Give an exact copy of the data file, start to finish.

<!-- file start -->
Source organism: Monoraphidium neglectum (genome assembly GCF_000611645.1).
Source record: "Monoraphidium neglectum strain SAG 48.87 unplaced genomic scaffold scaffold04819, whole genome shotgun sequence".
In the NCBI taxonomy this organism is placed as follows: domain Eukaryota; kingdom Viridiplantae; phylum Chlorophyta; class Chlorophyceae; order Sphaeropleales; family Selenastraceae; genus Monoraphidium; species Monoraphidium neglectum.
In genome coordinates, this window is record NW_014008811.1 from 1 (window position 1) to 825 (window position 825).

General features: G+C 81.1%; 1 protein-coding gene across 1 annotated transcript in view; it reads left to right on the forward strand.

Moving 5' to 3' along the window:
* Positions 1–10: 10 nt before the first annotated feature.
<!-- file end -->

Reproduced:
Source organism: Monoraphidium neglectum (genome assembly GCF_000611645.1).
Source record: "Monoraphidium neglectum strain SAG 48.87 unplaced genomic scaffold scaffold04819, whole genome shotgun sequence".
In the NCBI taxonomy this organism is placed as follows: domain Eukaryota; kingdom Viridiplantae; phylum Chlorophyta; class Chlorophyceae; order Sphaeropleales; family Selenastraceae; genus Monoraphidium; species Monoraphidium neglectum.
In genome coordinates, this window is record NW_014008811.1 from 1 (window position 1) to 825 (window position 825).

General features: G+C 81.1%; 1 protein-coding gene across 1 annotated transcript in view; it reads left to right on the forward strand.

Moving 5' to 3' along the window:
* Positions 1–10: 10 nt before the first annotated feature.